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Re: Daily Digest 11/22 - Quantitative Easing Truth, ...

"By the time the eurozone crisis began to blow up in Greece a year ago, it was probably too late already for Portugal. The government then made matters worse by letting its budget deficit creep higher over the first half of the year, while the rest of the Club Med slashed frantically. It is hard to see how Portugal will meet a deficit target of 7.3pc for 2010 agreed with EU."

.........................1A) Portugal Default Risk Rises After Irish Rescue on Concern Over Debt Levels

..........................1B) Portugal opposition says deficit underestimated

"(Reuters) - Portugal's budget deficit and public debt are higher than those reported by the government, which is trying to regain investor confidence amid a debt crisis, the leader the main opposition party said on Saturday.

Pedro Passos Coelho told a meeting of his Social Democratic Party items like state-run companies' debts were not included in the overall public debt, which the government puts at 82 percent of gross domestic product this year.

He said that the "true" total public debt stood as high as 112 percent of GDP, while the budget deficit should be at 9.5 percent of GDP, far above the minority Socialist government's target of 7.3 percent for the end of the year.

"The state has for many years been removing from the budget a series of activities, which has made a large part of our numbers fictitious," he said in televised remarks."

"Nov. 22 (Bloomberg) -- Chinese central bank adviser Li Daokui said China can consider selling U.S. Treasuries as a way to seek compensation for losses caused to its foreign exchange investments by the U.S.’s decision to undertake so-called quantitative easing.

China could sell some of its Treasury holdings when the Federal Reserve buys the debt, Li said in an interview with state broadcaster China Central Television."

..........................2A) China PBOC Advisor: Sell Tsys In Response To QE2 - State TV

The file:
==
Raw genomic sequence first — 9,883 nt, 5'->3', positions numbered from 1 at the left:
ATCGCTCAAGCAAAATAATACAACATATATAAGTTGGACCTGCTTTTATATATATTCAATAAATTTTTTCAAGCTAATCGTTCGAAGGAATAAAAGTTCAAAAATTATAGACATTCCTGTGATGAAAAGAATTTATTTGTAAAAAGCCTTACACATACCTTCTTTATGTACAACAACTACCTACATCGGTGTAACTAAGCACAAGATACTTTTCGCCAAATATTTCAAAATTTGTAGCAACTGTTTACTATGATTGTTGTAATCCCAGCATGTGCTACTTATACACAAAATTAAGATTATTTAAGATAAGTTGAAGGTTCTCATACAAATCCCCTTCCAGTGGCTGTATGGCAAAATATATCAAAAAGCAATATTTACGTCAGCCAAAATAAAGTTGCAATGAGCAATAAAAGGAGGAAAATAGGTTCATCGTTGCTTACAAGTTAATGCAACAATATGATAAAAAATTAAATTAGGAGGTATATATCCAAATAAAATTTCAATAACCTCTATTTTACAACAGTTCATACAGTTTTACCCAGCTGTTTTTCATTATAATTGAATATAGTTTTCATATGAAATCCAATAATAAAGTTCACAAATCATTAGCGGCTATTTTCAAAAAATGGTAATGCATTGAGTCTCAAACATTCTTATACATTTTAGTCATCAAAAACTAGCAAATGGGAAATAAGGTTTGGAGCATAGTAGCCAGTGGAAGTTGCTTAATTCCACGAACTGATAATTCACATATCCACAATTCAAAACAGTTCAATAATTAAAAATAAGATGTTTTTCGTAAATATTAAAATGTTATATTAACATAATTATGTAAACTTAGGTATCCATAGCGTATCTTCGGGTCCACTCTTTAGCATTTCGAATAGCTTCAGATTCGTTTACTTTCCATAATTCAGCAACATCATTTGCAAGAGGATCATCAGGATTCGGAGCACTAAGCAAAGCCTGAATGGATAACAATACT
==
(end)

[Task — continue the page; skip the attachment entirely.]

"Li Daokui, a Beijing-based economist and member of the central bank's Monetary Policy Committee, told China Central Television that the $600 billion program will trigger U.S. inflation and create losses for China.

"In order to rescue its economy, the U.S. government printed a lot of paper and once their monetary easing takes effect, they need to consider compensating other countries," he said.

"We can sell some of our Treasury bonds.""

"SHANGHAI, Nov 22 (Reuters) - China's yuan started trading against the Russian rouble in the Chinese onshore forex market on Monday, the latest currency pair to be introduced as part of Beijing's efforts to promote the use of its currency.

The step is part of Beijing's efforts to expand the use of the yuan for trade and even investment purposes, as a way of reducing reliance on the dollar and thereby simplifying the settlement of trade in everything from energy to manufactured goods."

"Nov. 22 (Bloomberg) -- Luxembourg’s Jean-Claude Juncker, who leads the group of euro-area finance ministers, said the rescue package for Ireland will total less than 100 billion euros ($137.5 billion) and the exact figure should be known by the end of November. "

.....................4A) Rescue of Ireland Would Dwarf Greece's Bailout on Cost of Shoring Up Banks

......................4B) Multi-notch downgrade likely for Ireland: Moody's

"LONDON (MarketWatch) -- A "multi-notch downgrade" of Ireland's Aa2 rating is now the "most likely" outcome of a review of the nation's sovereign-credit rating, Moody's Investors Service said Monday in its weekly credit outlook. Such a downgrade would leave Ireland's rating within the investment-grade category, the agency said. Ireland on Sunday applied for a European Union-International Monetary Fund aid package that is expected to be used to make direct capital injections into the nation's banks. While the move is positive for the standalone credit quality of the banks, it will shift the burden of support to the Irish government, underline bank-contingent liabilities on the government balance sheet and increase the sovereign's debt burden, the agency said, "a credit negative for Ireland and, consequently, the credit quality of bank deposits and debt that the sovereign explicitly and implicitly supports." "

"LONDON (Reuters) - The new Basel III banking rules will leave the biggest U.S. banks short of between $100 billion and $150 billion in equity capital, with 90 per cent of the shortfall concentrated in the top six banks, the Financial Times said, citing research from Barclays Capital."

"BERLIN—German measures of fiscal consolidation so far have been helpful and successful, but nevertheless the budget deficit this year will be the highest ever, the finance ministry said Monday in its monthly report.

"In the long run, only a reduction in the debt ratio can lead to higher economic growth," Deputy Finance Minister Hans Bernhard Beus said in the report.

A 2010 budget deficit of around €50 billion ($68.43 billion) is possible, but the deficit will still come in higher than the previous deficit record of €40 billion reached in 1996, the report said. From January through October, the budget deficit has been €54.8 billion. "

"Parts of Greece’s government may be forced to “shut down” as early as next week if the country isn’t able to cover a revenue shortfall after its European Union partners delayed its next tranche of aid money, High Frequency Economics Ltd. said.